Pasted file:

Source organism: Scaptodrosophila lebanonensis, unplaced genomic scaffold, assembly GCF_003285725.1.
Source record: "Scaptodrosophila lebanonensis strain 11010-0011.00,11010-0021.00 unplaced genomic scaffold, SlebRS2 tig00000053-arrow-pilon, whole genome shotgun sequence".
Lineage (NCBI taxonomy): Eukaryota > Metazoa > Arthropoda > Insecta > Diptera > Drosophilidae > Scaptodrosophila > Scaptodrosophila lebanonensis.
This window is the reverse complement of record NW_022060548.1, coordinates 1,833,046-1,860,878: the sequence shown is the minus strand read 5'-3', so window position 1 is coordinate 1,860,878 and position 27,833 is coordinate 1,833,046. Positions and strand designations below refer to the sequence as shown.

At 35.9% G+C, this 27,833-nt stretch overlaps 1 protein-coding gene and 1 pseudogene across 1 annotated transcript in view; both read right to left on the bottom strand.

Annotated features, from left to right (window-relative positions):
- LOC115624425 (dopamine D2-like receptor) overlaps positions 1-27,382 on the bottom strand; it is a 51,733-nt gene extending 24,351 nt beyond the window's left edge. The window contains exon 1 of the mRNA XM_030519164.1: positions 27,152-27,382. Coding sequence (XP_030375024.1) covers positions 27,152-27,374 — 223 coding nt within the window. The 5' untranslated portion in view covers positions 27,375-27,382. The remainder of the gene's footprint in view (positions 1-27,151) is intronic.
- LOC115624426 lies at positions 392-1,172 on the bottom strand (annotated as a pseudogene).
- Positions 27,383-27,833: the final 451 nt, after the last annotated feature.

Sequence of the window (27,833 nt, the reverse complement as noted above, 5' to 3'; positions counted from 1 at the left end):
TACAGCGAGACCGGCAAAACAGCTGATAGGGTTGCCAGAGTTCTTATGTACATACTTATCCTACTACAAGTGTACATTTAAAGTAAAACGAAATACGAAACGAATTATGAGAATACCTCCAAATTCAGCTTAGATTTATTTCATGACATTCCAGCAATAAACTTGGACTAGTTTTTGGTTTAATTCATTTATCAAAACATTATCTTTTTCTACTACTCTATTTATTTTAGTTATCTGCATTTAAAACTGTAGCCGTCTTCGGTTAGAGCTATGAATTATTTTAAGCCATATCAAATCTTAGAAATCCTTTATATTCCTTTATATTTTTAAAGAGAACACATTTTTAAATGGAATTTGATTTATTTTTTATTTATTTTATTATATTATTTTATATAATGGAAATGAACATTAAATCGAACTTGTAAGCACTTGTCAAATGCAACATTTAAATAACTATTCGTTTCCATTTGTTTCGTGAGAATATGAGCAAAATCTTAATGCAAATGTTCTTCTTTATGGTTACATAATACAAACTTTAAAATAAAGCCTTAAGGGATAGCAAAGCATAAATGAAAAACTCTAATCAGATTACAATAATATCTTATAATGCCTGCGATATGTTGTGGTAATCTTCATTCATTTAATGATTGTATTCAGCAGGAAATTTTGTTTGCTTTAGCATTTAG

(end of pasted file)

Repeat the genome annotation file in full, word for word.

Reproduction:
Source organism: Scaptodrosophila lebanonensis, unplaced genomic scaffold, assembly GCF_003285725.1.
Source record: "Scaptodrosophila lebanonensis strain 11010-0011.00,11010-0021.00 unplaced genomic scaffold, SlebRS2 tig00000053-arrow-pilon, whole genome shotgun sequence".
Lineage (NCBI taxonomy): Eukaryota > Metazoa > Arthropoda > Insecta > Diptera > Drosophilidae > Scaptodrosophila > Scaptodrosophila lebanonensis.
This window is the reverse complement of record NW_022060548.1, coordinates 1,833,046-1,860,878: the sequence shown is the minus strand read 5'-3', so window position 1 is coordinate 1,860,878 and position 27,833 is coordinate 1,833,046. Positions and strand designations below refer to the sequence as shown.

At 35.9% G+C, this 27,833-nt stretch overlaps 1 protein-coding gene and 1 pseudogene across 1 annotated transcript in view; both read right to left on the bottom strand.

Annotated features, from left to right (window-relative positions):
- LOC115624425 (dopamine D2-like receptor) overlaps positions 1-27,382 on the bottom strand; it is a 51,733-nt gene extending 24,351 nt beyond the window's left edge. The window contains exon 1 of the mRNA XM_030519164.1: positions 27,152-27,382. Coding sequence (XP_030375024.1) covers positions 27,152-27,374 — 223 coding nt within the window. The 5' untranslated portion in view covers positions 27,375-27,382. The remainder of the gene's footprint in view (positions 1-27,151) is intronic.
- LOC115624426 lies at positions 392-1,172 on the bottom strand (annotated as a pseudogene).
- Positions 27,383-27,833: the final 451 nt, after the last annotated feature.

Sequence of the window (27,833 nt, the reverse complement as noted above, 5' to 3'; positions counted from 1 at the left end):
TACAGCGAGACCGGCAAAACAGCTGATAGGGTTGCCAGAGTTCTTATGTACATACTTATCCTACTACAAGTGTACATTTAAAGTAAAACGAAATACGAAACGAATTATGAGAATACCTCCAAATTCAGCTTAGATTTATTTCATGACATTCCAGCAATAAACTTGGACTAGTTTTTGGTTTAATTCATTTATCAAAACATTATCTTTTTCTACTACTCTATTTATTTTAGTTATCTGCATTTAAAACTGTAGCCGTCTTCGGTTAGAGCTATGAATTATTTTAAGCCATATCAAATCTTAGAAATCCTTTATATTCCTTTATATTTTTAAAGAGAACACATTTTTAAATGGAATTTGATTTATTTTTTATTTATTTTATTATATTATTTTATATAATGGAAATGAACATTAAATCGAACTTGTAAGCACTTGTCAAATGCAACATTTAAATAACTATTCGTTTCCATTTGTTTCGTGAGAATATGAGCAAAATCTTAATGCAAATGTTCTTCTTTATGGTTACATAATACAAACTTTAAAATAAAGCCTTAAGGGATAGCAAAGCATAAATGAAAAACTCTAATCAGATTACAATAATATCTTATAATGCCTGCGATATGTTGTGGTAATCTTCATTCATTTAATGATTGTATTCAGCAGGAAATTTTGTTTGCTTTAGCATTTAG